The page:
One has to look no further than Vinny D’Agostino’s homemade limoncello served at the King and Prince Resort‘s tavern to get a sense of how deep the passion runs here for locally sourced ingredients being incorporated into craft-made cuisine and beverages. Vinny, the resort’s new Food and Beverage Director, is just getting started here having been on staff less than year. But his previous 23 years in the restaurant business reads like a top who’s who industry profile. Crisscrossing the country with stints at The Breakers in Palm Beach, the Ritz-Carlton in Boston, and opening the highly acclaimed Bradstreet Craftshouse in Minneapolis, Vinny is now
orchestrating a culinary renaissance at the King and Prince.
You simply can’t miss southeastern coastal Georgia’s most obvious example of natural bounty when driving onto St. Simons Island. Passing over the ultramodern silver ribbed F.J. Torras Causeway, you get a bird’s eye view of vast golden hued Spartina grass marshes. Here lies a tremendous spawning ground for Georgia White shrimp, a local delicacy that Vinny has been working hard to source for the King and Prince’s signature shrimp and grits covered in Tasso sauce. What makes these shrimp so flavorful is that the Spartina grass infuses the water giving them a distinct sweetness as they mature. Although a handful of shrimping boats such as the Lady Jane take tourists out for 2 hour trawling expeditions, the local commercial shrimping fleet has been reduced from 300 down to 100 over the last 20 years. It may seem like a no-brainer for establishments like the King
and Prince to buy these local shrimp instead of frozen farm-raised imports, but it all comes down to cost. Countries like Thailand have glutted the market with inferior quality shrimp bringing the price way down making it nearly impossible for the local shrimpers to break even. The only way to reverse this trend is for more people to buy local. Vinny is the self appointed brand ambassador at the King and Prince informing guests on the taste and health differences while promoting the concept of paying a few extra dollars for local ingredients. Getting over this initial hurdle of cost ultimately yields authentic regional dishes and supports local business. Luckily for Vinny, once guests have a few bites, his case is made.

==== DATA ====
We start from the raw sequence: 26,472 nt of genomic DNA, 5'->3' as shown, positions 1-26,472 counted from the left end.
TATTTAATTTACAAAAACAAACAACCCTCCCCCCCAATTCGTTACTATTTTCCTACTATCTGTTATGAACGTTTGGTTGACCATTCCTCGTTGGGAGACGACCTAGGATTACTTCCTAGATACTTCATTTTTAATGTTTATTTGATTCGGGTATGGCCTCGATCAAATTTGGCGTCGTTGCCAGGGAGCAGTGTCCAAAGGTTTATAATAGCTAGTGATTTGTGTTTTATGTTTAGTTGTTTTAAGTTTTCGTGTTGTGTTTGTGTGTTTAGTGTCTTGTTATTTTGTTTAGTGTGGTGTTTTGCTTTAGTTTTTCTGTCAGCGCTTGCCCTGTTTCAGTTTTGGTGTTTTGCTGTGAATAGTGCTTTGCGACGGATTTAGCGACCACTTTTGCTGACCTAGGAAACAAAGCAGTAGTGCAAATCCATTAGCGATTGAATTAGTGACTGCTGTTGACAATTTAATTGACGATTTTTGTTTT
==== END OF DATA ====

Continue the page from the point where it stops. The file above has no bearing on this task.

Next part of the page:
Shrimp is just the beginning here in Georgia! Here’s how other locally harvested and produced foods are being incorporated into the King & Prince’s menu:
What visit to Georgia would be complete without having some homemade peach cobbler? Here at the King and Prince, peaches from
Lane Orchards located just outside of Fort Valley, in the heart of Middle Georgia are layered with a Melba crust and cream cheese. Lane has 100 years experience raising peaches but even after all this time, production is still very much hands-on. Peaches are culled, picked, and packed into crates by hand before being shipped to local stores. Georgia’s cool nights and warm days produce sweeter peaches than higher yielding competitors in South Carolina and California.
Artisanal Cheese Plates
Even at many top resorts, a cheese plate on the menu with some fruits and bread/crackers appear to be an afterthought…a mere distraction until the
main course is served. But at the King and Prince, seasonally produced cheeses like Aztec Cheddar, a Canadian style cheddar layered with chili & chocolate or Paris Medley, Colby cheese laced with Vidalia onions, chives, and red pepper from Flat Creek Lodge, a Swainsboro Georgia creamery, are served on a platter with farm-raised oyster mushrooms and naturally ripened berries. 95% of Flat Creek’s cheeses are made from raw milk and aged at least 3-5 months. All cheese is handmade from on site Jersey cows.
Prohibition Cocktails and Local Brews
In addition to Vinny’s house made limoncello available sporadically in small batches at the on site King’s Tavern, you will find libations that go far beyond the staid martini or Bud and Heineken on tap. Simple yet flavorful cocktails made from Southern Corn Whiskey, Plantation Vodka, or Southern Gin by 13th Colony Distilleries in Americus Georgia may be mixed with artisan orange or rhubarb bitters and fresh squeezed fruit juices.
Photos courtesy of Steve Mirsky. Coverage made possible by participating in a sponsored trip.